“Nick Suave”, the man who speaks rock ‘n’ roll
We set the meeting point at the cafe/bar “Penicheiros,” a local cultural association housed in a water-green 140-year-old building in the old part of town.
I reached ahead of schedule, ordered an espresso, and sat at one of the small square tables covered with a green and white checkered plastic tablecloth.
Behind me, a TV loudly broadcasted a daytime show that no one seemed to be watching, and three men played a game of dominos.
On the wall behind the bar, there was a series of sketches of famous musicians on display: Billy Corgan, David Bowie, Kurt Cobain, Eddie Vedder. Slightly to the right, a movie poster from Tarantino’s “Death Proof.”
The set was perfect for a conversation about music, art, culture, youth, and how all those (should) come together.
“Nick Suave” is his stage name, but he’s far from being a presumptuous rock star who is too full of himself, with the proverbial stick up where the sun doesn’t shine.
“Nick” is your everyday guy, the boy next door, if you will, with a passion for making music and entirely at peace with where life has led him so far.
After a few detours with potential career choices, he soon realized the 9 to 5 corporate job just wasn’t his thing and chose to dedicate his full time to music.
When I asked him if he had a genre, he smiled and said, “for me, it’s always rock and roll.”
In 2000, almost 15 years ago, Nick founded a non-profit cultural association called Hey, Pachuco! The local culture and music scene needed a serious boost. He decided to take some of the matters to promote and support talent and creativity into his own hands. That same year, the association founded one of the most prestigious European music festivals: Barreiro Rocks.
His projects all revolve around making music, but his goal is much higher than that (even if he humbly believes he’s just doing his small part): art as a form of education.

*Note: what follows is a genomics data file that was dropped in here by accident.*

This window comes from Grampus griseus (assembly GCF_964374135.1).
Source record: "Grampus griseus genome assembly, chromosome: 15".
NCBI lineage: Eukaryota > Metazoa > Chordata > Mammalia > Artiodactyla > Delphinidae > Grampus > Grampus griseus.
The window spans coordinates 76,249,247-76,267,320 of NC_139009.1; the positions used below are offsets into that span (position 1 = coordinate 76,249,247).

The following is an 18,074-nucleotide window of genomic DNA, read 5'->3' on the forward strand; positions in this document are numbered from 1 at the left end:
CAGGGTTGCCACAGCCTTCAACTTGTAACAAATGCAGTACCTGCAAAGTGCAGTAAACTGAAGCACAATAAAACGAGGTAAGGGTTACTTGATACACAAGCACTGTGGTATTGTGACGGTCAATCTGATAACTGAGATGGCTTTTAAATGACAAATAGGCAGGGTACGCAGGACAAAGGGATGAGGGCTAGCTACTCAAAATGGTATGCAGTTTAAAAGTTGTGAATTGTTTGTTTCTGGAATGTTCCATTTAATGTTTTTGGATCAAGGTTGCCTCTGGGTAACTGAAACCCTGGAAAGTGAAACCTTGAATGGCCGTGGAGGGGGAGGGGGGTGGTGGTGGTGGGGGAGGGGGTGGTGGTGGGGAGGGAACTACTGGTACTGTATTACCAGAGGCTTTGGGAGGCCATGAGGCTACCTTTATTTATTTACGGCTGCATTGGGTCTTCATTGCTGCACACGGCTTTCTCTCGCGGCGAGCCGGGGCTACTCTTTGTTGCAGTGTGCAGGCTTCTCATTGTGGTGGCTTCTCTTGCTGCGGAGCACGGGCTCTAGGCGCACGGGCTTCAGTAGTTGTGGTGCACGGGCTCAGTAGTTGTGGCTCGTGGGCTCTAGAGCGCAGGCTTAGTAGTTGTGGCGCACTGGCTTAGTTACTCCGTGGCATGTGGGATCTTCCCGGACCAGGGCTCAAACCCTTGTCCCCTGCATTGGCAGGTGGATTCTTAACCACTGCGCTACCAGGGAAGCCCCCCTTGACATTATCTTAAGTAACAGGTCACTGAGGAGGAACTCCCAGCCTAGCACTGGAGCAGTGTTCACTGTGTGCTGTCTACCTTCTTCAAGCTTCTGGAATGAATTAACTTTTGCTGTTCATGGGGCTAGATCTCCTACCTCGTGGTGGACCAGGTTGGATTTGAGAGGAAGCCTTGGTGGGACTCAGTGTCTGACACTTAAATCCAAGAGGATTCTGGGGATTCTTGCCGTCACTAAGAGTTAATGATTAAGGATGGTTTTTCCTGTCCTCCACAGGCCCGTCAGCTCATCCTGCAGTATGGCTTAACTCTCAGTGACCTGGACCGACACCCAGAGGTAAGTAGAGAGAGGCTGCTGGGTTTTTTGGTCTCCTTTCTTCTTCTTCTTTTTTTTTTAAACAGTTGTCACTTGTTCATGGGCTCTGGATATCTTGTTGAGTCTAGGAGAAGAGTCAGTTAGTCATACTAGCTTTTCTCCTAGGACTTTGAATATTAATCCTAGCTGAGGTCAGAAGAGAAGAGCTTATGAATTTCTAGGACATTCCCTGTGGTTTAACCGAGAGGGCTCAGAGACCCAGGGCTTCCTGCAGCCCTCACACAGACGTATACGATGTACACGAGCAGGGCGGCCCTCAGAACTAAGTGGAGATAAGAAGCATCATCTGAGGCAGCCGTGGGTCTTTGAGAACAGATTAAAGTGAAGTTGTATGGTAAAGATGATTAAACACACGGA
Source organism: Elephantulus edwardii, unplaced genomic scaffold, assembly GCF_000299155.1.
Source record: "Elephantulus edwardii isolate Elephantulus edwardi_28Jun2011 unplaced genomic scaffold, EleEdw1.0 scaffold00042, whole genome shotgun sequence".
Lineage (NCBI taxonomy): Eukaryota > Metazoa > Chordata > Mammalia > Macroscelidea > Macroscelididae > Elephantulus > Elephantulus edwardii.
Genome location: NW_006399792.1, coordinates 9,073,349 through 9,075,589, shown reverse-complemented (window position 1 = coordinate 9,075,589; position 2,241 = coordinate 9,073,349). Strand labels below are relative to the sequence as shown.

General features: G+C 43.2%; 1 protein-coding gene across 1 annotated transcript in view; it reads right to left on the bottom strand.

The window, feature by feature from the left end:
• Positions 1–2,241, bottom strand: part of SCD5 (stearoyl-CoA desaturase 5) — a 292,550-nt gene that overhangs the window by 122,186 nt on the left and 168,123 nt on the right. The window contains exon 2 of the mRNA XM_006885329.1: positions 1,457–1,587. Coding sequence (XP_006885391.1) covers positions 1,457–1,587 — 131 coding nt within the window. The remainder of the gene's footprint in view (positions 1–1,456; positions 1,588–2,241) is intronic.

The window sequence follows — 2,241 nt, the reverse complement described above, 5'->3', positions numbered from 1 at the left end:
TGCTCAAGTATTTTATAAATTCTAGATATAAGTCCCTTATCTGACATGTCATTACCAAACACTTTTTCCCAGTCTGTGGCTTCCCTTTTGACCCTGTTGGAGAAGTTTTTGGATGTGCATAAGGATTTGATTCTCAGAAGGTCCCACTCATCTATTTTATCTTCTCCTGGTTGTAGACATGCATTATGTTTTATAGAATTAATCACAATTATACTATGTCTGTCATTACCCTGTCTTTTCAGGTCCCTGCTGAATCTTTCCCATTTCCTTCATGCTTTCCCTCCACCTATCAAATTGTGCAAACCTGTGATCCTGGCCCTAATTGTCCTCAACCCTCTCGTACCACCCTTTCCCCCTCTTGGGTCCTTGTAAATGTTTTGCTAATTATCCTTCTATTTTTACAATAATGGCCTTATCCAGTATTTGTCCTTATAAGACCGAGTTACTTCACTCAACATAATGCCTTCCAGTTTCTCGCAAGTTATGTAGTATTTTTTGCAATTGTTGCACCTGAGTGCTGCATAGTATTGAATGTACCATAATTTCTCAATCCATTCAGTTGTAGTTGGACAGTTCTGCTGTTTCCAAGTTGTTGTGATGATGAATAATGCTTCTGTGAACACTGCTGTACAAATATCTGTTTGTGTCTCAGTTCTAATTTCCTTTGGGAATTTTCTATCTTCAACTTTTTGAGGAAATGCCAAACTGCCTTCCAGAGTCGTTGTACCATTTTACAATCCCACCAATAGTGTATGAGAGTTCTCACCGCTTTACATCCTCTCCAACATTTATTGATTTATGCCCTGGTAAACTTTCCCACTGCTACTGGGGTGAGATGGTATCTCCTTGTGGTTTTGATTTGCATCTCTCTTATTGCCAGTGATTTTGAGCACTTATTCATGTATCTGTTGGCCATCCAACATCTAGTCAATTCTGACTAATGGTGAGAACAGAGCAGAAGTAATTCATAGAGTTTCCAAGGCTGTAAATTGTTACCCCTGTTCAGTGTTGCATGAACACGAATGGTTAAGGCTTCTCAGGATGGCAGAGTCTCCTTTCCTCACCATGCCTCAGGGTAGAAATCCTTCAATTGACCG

Nick acknowledges that “it’s not that [the governments] don’t care about art and culture. It’s just that it’s frequently the least important thing on the list.” When discussing the influence of politics on how things come to terms, he tells me he’s “nonpartisan but not apolitical.”
By focusing on the educational side of music, he wants to break the obstacles between the younger generation’s will and action.
“Kids lose interest fast if they are not given the conditions to experiment and discover what they like.” That was the whole idea behind the Music Room, a space in the local mall where kids could go for free and listen to music, study, practice their instruments.
Here we are at the table in our late thirties discussing education and art. Suddenly, the expression generation gap pops up.
“We can’t say that back in our day, we knew better than these kids. What has changed is how they communicate, and we have to take advantage of that.” Kids these days (quite often driven by their parents, in this quest to be “the best”) are a lot more competitive than we were for sure. Unless you were doing some sport, we didn’t care much about competing.
These kids 20 years younger than us seem to take competition very seriously, making them enjoy activities like talent shows and band contests. When we met, the Talent Contest “Nick” had organized earlier that week had just ended.
He thought of it to attract the younger crowd to the music scene by speaking this generation’s new language of social media exposure. A lot of people asked about the contest, many of them actually signed up, but, in the end, only three bands showed up for the final on March 18th: “Cruzados”, “These Are The Droids You Are Looking For” and “Rap Flow Crew”.